In an environmental coverage dispute, a New York federal judge recently ruled that information obtained by an insurance company from governmental agencies was protected work product and need not be disclosed in discovery. In the matter of Travelers Indemnity Co., et al. v. Northrop Grumman Corp., Northrop sought communications between its insurers and various agencies, including U.S. EPA, the Navy, and the New York Department of Environmental Conservation. Northrop's insurers argued that these materials were protected from disclosure under the attorney-client and work product privileges, likening these materials to the materials selected by an attorney in preparation for a deposition.
The court agreed, finding that information received from these public agencies after the insurers' declination of coverage fell "within the ambit of what the case law clearly indicates reflects the attorneys' work product: the documents were selected pursuant to instructions of counsel." The court also refused to order the insurers to disclose the identity of persons interviewed unless those persons were interviewed prior to the insurers' declination of coverage.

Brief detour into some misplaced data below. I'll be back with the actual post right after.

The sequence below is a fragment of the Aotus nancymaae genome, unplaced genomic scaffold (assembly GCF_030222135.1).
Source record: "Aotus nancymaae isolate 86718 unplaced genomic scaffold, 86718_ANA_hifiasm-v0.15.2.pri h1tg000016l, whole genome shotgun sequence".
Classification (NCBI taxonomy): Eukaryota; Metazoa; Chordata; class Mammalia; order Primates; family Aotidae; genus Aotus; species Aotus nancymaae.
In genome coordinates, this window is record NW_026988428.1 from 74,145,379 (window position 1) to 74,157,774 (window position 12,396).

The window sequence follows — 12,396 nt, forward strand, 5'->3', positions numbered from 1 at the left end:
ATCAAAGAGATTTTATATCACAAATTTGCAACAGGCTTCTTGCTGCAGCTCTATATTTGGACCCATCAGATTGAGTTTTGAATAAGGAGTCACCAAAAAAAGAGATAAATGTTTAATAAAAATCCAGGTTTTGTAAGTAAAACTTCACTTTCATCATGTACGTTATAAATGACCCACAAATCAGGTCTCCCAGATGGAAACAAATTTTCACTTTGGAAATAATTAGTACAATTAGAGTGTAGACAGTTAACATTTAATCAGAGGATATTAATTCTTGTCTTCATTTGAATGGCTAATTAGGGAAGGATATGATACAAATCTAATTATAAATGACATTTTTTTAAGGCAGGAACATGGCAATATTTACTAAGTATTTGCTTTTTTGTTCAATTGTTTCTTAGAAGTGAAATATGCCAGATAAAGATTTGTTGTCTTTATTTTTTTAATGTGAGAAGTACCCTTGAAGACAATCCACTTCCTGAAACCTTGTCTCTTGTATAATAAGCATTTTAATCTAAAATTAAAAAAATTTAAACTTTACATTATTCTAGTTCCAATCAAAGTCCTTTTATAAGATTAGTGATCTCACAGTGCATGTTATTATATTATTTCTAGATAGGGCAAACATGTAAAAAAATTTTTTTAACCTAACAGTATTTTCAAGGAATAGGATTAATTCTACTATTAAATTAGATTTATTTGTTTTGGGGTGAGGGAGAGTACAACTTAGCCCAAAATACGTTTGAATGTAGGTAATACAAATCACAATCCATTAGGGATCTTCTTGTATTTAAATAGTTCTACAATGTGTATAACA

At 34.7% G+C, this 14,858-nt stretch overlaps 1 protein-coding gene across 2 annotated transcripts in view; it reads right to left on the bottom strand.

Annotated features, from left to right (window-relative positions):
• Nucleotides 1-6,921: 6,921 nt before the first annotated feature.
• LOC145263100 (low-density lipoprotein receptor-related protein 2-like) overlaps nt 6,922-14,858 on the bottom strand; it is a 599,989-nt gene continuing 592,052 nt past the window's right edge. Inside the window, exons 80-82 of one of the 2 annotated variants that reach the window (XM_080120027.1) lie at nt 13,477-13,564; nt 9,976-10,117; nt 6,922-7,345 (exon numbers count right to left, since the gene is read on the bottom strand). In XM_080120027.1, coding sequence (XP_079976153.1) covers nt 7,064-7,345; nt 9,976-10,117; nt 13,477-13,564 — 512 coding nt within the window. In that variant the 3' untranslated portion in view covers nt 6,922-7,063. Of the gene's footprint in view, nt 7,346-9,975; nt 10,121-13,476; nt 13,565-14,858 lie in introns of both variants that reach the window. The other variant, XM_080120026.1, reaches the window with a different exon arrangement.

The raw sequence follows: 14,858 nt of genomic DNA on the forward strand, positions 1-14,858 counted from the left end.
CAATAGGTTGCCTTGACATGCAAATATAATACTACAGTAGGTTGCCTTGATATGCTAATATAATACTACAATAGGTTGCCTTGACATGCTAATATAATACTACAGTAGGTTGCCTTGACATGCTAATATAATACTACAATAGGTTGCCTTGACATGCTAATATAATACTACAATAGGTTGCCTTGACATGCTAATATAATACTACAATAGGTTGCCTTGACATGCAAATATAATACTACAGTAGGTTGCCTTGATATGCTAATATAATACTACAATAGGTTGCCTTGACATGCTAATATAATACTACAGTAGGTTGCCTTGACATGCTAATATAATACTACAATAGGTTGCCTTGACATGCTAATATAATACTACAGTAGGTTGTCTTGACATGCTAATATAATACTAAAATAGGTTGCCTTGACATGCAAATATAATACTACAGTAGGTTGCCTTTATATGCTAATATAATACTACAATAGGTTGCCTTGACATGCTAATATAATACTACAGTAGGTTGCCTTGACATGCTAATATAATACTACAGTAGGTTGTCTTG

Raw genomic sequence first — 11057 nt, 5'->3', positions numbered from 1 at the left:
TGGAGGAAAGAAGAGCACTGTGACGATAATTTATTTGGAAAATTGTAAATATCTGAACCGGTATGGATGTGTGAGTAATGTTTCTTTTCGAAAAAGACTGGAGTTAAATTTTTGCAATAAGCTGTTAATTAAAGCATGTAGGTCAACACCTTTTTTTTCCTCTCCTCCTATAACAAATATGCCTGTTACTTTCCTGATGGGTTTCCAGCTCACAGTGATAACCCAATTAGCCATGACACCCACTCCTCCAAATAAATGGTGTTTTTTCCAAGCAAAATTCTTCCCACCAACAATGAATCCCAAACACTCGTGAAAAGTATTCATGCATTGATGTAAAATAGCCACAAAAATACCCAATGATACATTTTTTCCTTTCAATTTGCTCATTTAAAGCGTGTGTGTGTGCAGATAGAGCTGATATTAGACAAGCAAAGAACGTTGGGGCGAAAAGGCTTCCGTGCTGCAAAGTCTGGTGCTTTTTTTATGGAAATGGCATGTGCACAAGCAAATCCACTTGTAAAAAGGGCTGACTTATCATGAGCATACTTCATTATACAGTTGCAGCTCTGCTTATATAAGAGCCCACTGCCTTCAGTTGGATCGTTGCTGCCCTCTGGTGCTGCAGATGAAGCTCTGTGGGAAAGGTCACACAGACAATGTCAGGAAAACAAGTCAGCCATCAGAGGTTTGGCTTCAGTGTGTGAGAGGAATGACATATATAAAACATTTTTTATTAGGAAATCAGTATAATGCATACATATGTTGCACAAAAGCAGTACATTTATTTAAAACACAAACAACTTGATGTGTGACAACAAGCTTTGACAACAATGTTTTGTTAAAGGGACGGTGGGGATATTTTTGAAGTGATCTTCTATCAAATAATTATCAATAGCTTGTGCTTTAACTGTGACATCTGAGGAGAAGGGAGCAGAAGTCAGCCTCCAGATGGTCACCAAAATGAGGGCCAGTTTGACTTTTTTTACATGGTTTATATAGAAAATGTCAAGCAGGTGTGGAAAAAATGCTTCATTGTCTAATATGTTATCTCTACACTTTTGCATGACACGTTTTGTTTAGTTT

To see a copy of the order, click here.